Exploring the dark universe with cosmic surveys

Friday, March 2nd, 2018
Speaker: Keith Bechtol Large Synoptic Survey Telescope
Over the past few decades, a “standard” but puzzling cosmological model has emerged that has passed increasingly stringent observational tests, and yet raises many new questions. What is causing the accelerated expansion of the Universe? What are the particle constituents of dark matter? Can we measure the influence of massive neutrinos on the growth of cosmic structure? The Dark Energy Survey (DES) is one of several ongoing experiments producing ever larger and more detailed maps of the night sky to address these questions via statistical inference from measurements of hundreds of millions of individual stars and galaxies. I will highlight several recent results from DES, including cosmology constraints from gravitational weak lensing, galaxy clustering, and supernovae, newfound dwarf galaxies and stellar streams, and the first optical detection of a kilonova explosion associated with a gravitational wave signal. I will conclude with a discussion of the next major experiment in this field, the Large Synoptic Survey Telescope (LSST), now under construction in Chile, with first light expected in 2020.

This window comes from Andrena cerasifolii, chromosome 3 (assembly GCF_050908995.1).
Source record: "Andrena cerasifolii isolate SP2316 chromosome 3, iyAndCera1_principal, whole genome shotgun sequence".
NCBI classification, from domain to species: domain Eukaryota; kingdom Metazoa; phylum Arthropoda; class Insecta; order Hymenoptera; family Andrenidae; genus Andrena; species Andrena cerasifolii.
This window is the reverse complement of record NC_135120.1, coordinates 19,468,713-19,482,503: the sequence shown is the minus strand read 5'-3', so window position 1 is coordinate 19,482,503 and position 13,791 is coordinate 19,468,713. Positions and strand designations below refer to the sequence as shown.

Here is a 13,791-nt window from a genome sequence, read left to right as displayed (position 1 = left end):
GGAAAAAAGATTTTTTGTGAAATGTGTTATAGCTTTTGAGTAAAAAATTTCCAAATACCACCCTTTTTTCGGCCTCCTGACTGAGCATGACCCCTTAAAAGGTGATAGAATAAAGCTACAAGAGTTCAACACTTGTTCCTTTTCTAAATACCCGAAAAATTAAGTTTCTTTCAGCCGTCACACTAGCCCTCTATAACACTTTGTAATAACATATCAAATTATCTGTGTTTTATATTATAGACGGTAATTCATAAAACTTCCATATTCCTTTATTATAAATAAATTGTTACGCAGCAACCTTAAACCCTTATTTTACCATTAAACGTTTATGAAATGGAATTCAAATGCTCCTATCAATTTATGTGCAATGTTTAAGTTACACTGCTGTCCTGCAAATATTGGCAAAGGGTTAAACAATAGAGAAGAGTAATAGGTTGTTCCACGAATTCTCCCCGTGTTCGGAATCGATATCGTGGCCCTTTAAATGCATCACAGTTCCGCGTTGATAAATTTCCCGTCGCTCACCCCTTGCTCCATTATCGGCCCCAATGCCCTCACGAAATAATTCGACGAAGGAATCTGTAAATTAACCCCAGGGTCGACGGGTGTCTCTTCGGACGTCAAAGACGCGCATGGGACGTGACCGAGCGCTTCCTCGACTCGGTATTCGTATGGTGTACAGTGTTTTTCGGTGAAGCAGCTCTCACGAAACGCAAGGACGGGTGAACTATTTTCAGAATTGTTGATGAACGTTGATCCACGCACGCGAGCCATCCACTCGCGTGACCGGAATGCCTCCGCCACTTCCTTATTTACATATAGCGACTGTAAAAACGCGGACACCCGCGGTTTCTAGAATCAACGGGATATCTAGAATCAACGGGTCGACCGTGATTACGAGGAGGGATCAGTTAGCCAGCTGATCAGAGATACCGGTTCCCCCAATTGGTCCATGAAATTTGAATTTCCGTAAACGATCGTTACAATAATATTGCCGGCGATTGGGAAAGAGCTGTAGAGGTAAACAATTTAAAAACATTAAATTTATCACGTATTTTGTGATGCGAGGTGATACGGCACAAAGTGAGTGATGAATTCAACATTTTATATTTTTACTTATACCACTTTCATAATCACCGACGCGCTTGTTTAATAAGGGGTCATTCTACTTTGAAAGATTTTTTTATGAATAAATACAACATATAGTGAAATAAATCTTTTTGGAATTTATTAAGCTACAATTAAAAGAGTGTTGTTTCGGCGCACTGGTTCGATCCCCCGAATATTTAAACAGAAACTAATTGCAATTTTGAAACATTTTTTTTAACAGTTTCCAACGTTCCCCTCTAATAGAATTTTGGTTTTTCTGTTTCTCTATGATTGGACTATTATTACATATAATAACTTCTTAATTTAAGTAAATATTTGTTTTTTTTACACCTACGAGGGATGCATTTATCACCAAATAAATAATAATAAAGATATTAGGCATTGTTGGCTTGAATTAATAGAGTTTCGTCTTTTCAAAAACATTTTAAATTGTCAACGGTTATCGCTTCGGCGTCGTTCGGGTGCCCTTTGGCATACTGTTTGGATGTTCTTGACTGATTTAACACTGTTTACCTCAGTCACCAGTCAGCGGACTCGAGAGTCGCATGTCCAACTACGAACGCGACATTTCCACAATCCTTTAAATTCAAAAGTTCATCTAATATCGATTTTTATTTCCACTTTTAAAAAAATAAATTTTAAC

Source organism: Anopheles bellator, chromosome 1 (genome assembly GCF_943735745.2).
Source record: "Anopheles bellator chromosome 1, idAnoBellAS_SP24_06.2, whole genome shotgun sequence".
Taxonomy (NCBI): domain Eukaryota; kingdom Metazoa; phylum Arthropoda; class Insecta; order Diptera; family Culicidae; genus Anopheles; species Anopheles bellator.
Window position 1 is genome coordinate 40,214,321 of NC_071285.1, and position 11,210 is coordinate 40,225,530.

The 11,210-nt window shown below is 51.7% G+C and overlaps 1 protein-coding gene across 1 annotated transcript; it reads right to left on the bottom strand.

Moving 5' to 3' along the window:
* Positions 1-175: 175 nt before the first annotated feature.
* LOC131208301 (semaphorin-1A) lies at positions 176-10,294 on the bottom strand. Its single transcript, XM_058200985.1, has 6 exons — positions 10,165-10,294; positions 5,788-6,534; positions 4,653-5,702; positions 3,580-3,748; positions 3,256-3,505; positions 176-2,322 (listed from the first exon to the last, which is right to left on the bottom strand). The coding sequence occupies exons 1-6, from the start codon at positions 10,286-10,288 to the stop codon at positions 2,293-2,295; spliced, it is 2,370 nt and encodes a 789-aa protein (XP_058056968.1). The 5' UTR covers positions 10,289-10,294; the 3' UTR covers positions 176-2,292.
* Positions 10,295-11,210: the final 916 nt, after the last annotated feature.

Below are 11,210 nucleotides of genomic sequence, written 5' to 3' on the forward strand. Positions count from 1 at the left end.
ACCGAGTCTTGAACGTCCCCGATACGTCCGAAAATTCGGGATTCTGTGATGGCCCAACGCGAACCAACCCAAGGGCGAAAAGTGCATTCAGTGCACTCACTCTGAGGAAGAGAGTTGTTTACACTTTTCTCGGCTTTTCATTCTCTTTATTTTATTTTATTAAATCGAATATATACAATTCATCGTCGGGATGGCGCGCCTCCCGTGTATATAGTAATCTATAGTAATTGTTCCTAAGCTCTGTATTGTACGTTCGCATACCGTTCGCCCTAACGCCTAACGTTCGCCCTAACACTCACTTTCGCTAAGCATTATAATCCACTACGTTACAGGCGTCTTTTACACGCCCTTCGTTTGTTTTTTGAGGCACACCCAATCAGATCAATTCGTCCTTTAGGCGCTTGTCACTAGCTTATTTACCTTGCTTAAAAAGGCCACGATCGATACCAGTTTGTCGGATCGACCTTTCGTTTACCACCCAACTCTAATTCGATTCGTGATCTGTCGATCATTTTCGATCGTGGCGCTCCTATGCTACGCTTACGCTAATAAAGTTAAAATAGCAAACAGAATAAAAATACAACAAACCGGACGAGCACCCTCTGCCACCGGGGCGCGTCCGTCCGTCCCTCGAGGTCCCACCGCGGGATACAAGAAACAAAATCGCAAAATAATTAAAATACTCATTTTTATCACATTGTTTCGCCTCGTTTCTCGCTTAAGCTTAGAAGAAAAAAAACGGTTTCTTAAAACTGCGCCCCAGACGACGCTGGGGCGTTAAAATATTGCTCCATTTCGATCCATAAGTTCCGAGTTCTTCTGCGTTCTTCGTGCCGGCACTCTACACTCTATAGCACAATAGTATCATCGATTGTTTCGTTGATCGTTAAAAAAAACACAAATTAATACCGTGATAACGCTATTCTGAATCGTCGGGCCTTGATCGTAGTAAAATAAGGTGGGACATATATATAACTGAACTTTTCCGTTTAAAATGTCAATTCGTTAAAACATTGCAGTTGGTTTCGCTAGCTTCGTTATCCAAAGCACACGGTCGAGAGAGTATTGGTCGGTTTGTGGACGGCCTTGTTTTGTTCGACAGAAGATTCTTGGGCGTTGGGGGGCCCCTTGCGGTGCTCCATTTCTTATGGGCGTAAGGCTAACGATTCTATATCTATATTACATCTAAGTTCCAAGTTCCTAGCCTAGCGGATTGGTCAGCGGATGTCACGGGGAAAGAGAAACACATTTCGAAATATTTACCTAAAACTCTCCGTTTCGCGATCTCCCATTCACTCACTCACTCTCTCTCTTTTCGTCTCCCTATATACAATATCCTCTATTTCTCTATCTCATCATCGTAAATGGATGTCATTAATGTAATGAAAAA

Host: 
Sridhara Dasu
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Room and Building: 
2241 Chamberlin Hall
Time:
3:30 pm to 4:30 pm

 

Available Downloads:

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